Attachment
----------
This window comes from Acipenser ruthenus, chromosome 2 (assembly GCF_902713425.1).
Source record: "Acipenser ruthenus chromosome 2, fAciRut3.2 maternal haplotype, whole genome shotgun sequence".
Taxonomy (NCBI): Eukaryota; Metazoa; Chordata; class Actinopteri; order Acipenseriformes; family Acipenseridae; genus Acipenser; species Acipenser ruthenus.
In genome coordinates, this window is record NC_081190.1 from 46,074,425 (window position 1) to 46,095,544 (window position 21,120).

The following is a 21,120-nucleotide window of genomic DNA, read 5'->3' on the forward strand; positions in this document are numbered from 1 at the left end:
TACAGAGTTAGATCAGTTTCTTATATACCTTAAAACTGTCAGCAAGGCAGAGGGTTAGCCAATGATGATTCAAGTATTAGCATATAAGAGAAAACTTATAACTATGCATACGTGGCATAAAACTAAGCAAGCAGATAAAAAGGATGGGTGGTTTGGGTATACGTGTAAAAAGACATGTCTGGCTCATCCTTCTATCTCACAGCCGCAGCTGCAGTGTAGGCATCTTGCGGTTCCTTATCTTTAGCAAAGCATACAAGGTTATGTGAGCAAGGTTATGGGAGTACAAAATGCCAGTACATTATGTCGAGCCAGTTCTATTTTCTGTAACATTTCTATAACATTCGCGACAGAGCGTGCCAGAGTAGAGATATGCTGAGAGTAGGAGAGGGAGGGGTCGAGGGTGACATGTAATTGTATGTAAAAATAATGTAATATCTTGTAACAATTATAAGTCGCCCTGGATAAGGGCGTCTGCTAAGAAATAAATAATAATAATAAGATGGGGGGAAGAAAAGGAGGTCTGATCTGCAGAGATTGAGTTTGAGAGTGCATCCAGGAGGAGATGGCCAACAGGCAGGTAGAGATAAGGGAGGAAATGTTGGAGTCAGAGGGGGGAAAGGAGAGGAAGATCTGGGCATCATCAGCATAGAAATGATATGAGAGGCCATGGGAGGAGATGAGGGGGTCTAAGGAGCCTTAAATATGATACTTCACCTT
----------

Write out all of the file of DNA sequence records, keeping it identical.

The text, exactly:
This window comes from Acipenser ruthenus, chromosome 2 (assembly GCF_902713425.1).
Source record: "Acipenser ruthenus chromosome 2, fAciRut3.2 maternal haplotype, whole genome shotgun sequence".
Taxonomy (NCBI): Eukaryota; Metazoa; Chordata; class Actinopteri; order Acipenseriformes; family Acipenseridae; genus Acipenser; species Acipenser ruthenus.
In genome coordinates, this window is record NC_081190.1 from 46,074,425 (window position 1) to 46,095,544 (window position 21,120).

The following is a 21,120-nucleotide window of genomic DNA, read 5'->3' on the forward strand; positions in this document are numbered from 1 at the left end:
TACAGAGTTAGATCAGTTTCTTATATACCTTAAAACTGTCAGCAAGGCAGAGGGTTAGCCAATGATGATTCAAGTATTAGCATATAAGAGAAAACTTATAACTATGCATACGTGGCATAAAACTAAGCAAGCAGATAAAAAGGATGGGTGGTTTGGGTATACGTGTAAAAAGACATGTCTGGCTCATCCTTCTATCTCACAGCCGCAGCTGCAGTGTAGGCATCTTGCGGTTCCTTATCTTTAGCAAAGCATACAAGGTTATGTGAGCAAGGTTATGGGAGTACAAAATGCCAGTACATTATGTCGAGCCAGTTCTATTTTCTGTAACATTTCTATAACATTCGCGACAGAGCGTGCCAGAGTAGAGATATGCTGAGAGTAGGAGAGGGAGGGGTCGAGGGTGACATGTAATTGTATGTAAAAATAATGTAATATCTTGTAACAATTATAAGTCGCCCTGGATAAGGGCGTCTGCTAAGAAATAAATAATAATAATAAGATGGGGGGAAGAAAAGGAGGTCTGATCTGCAGAGATTGAGTTTGAGAGTGCATCCAGGAGGAGATGGCCAACAGGCAGGTAGAGATAAGGGAGGAAATGTTGGAGTCAGAGGGGGGAAAGGAGAGGAAGATCTGGGCATCATCAGCATAGAAATGATATGAGAGGCCATGGGAGGAGATGAGGGGGTCTAAGGAGCCTTAAATATGATACTTCACCTT